On ENIAC’s anniversary, a nod to its lady ‘computer systems’

When the revolutionary Electronic Numerical Integrator and Computer (ENIAC) was unveiled at Penn in February 1946, ladies created the test run that wowed the media. The improvement of the world’s first computer brought about the digital age of smartphones, touchscreens, cellular devices, and electronics nowadays. But their work and that of four different girls who helped get ENIAC off the floor turned into literally erased. Archival images display males and females working at the massive device, but the articles and pics posted characteristic handiest men. After a successful demonstration at Penn’s Moore School of Electrical Engineering, the ladies weren’t invited to a celebratory dinner at Houston Hall.

Thanks to historians, filmmakers, and women in pc technology who seemed to them as function fashions, the “ENIAC Six” received recognition many years later. Kathleen McNulty Mauchly Antonelli, Jean Jennings Bartik, Frances (Betty) Snyder Holberton, Marlyn Wescoff Meltzer, Frances Bilas Spence, and Ruth Lichterman Teitelbaum were inducted into the Women in Technology International Hall of Fame in 1997. LeAnn Erickson, a Temple University professor, and documentary filmmaker, featured the ENIAC programmers in her 2010 movie, “Top Secret Rosies: The Female Computers of World War II.

The movie strains the records of the female “computers”—the term became a name for those who did calculations, no longer the machines that might replace them—who labored on categorized U.S. Army ballistics calculations at Penn throughout World War II. (The name is a play on the traditional “Rosie the Riveter” time period for girls who joined the personnel at some point of the war, regularly taking on men’s jobs.)

Some of them moved from that software to the improvement of ENIAC. A missile-trajectory calculation devised by using Bartik and Holberton was the basis for the 1946 demonstration for the press. The Philadelphia City Council specific Feb. 15 as ENIAC Day in 2011, as a part of the party across the device’s sixty-fifth anniversary. Another documentary, especially about the ENIAC programmers, “The Computers,” was launched in 2015. Erickson, a film and video production professor, stumbled into the story whilst operating on another documentary about Philadelphia’s Mount Airy community.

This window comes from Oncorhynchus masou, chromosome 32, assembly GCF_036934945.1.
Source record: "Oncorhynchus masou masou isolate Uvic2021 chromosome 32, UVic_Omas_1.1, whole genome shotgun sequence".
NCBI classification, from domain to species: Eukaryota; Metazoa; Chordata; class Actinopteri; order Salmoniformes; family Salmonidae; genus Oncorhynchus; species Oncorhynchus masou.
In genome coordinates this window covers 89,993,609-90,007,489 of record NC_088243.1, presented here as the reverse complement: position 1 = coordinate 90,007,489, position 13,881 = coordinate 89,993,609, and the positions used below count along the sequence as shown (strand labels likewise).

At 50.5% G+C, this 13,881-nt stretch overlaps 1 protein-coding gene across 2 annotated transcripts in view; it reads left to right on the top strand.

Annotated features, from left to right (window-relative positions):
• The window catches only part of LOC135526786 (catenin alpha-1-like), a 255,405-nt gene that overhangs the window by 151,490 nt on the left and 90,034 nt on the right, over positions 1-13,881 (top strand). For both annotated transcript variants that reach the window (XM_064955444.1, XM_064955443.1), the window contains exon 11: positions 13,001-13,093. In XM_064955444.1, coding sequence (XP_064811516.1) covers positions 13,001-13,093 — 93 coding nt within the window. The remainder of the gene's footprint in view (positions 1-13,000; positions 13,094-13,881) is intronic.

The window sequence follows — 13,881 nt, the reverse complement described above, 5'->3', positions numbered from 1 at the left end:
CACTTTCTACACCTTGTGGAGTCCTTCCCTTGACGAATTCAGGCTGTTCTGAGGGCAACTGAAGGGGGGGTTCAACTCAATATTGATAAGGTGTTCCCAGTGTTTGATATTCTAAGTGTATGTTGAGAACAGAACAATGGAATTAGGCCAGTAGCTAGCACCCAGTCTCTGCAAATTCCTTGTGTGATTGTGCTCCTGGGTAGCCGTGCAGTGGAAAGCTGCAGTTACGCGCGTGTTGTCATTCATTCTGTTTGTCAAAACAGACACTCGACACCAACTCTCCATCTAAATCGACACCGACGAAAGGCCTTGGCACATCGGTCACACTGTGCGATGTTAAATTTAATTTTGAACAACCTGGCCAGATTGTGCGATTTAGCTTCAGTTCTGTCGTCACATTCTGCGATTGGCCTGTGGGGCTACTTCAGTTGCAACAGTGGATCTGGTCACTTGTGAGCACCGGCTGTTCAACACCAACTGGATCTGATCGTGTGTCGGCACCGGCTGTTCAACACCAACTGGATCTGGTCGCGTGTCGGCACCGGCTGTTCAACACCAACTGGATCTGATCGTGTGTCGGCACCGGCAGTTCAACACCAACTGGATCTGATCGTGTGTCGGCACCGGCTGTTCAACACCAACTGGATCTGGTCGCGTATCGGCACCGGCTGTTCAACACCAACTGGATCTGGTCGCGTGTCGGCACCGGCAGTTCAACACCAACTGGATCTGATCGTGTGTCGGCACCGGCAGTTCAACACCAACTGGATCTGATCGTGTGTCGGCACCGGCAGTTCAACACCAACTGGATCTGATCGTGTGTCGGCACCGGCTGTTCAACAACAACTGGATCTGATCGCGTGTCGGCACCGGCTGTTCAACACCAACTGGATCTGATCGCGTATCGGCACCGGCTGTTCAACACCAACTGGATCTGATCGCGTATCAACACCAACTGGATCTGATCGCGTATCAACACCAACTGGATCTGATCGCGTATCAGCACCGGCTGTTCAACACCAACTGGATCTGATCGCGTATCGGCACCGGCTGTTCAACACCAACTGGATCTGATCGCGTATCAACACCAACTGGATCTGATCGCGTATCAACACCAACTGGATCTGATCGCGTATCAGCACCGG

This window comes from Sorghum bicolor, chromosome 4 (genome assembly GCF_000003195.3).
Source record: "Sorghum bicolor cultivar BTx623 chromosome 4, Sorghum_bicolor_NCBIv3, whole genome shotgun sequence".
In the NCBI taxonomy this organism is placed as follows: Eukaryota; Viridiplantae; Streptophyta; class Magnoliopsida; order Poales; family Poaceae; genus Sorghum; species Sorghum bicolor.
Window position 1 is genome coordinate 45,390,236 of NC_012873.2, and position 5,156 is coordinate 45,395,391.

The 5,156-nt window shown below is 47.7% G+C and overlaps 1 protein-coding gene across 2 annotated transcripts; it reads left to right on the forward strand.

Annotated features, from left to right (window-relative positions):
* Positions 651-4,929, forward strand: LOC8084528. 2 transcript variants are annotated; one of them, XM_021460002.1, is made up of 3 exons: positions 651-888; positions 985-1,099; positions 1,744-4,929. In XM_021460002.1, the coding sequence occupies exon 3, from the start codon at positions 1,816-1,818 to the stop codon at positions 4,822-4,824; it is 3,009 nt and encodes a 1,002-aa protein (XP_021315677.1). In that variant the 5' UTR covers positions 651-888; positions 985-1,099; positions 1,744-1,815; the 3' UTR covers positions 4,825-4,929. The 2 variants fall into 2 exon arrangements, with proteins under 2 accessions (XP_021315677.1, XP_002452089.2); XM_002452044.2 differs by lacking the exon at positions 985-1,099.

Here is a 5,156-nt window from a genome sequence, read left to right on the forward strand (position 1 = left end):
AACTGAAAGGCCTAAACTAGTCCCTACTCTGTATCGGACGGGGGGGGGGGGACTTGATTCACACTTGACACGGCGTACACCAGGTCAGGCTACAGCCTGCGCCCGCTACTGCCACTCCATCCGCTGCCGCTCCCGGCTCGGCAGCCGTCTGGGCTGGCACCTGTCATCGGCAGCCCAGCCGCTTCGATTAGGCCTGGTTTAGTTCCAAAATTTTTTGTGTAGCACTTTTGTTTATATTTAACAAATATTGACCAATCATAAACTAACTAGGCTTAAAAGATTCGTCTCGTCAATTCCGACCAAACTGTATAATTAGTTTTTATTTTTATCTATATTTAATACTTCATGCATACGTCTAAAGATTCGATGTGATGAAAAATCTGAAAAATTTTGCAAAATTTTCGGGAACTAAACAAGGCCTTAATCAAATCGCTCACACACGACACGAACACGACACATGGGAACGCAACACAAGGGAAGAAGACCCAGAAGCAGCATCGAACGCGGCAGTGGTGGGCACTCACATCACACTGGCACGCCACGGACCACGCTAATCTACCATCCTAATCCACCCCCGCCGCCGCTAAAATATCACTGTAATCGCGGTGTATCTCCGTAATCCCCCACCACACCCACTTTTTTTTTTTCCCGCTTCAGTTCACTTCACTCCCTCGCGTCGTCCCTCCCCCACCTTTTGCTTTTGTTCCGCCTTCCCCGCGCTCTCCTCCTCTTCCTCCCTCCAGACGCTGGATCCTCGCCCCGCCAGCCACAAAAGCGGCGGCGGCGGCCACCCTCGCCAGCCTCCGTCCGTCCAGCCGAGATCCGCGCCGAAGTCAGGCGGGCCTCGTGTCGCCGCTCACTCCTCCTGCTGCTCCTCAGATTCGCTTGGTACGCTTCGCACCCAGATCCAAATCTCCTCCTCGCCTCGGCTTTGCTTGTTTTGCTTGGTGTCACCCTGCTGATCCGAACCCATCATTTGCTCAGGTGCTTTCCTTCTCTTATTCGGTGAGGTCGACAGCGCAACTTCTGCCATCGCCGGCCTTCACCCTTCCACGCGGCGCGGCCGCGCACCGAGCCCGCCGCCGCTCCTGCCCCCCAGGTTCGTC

Twin sisters who were part of that documentary, Doris Polsky and Shirley Melvin, had been leafing via vintage photos after they started speaking about how they’d been recruited straight out of the Philadelphia High School for Girls to make calculations for the Army. With men in demand for army providers, women with an inherent ability for math had been introduced to calculate the trajectories for bullets and bombs, crucial statistics that changed into then compiled into tables and allotted to the battlefields.

“They were those who were given me started. They led me to Marlyn Mescoff, and she led me to Jean Bartik, and Jean led me to Kay McNulty Mauchly Antonelli, but Kay died before I should try this interview,” Erickson says. “It was challenging to find topics which felt like they’d a great enough memory to speak about it.” “Top Secret Rosies” can be proven on the Penn Libraries’ Education Commons to mark ENIAC Day at Penn. The unfastened event, which runs from 3 to 5 p.M, may even function other activities, consisting of on-call for sticky label printing. In the hour-long film, Bartik describes a longing to depart her tiny Missouri town, and spurning activity gives her to grow to be a math teacher as she waits for the danger of returning to Philadelphia.


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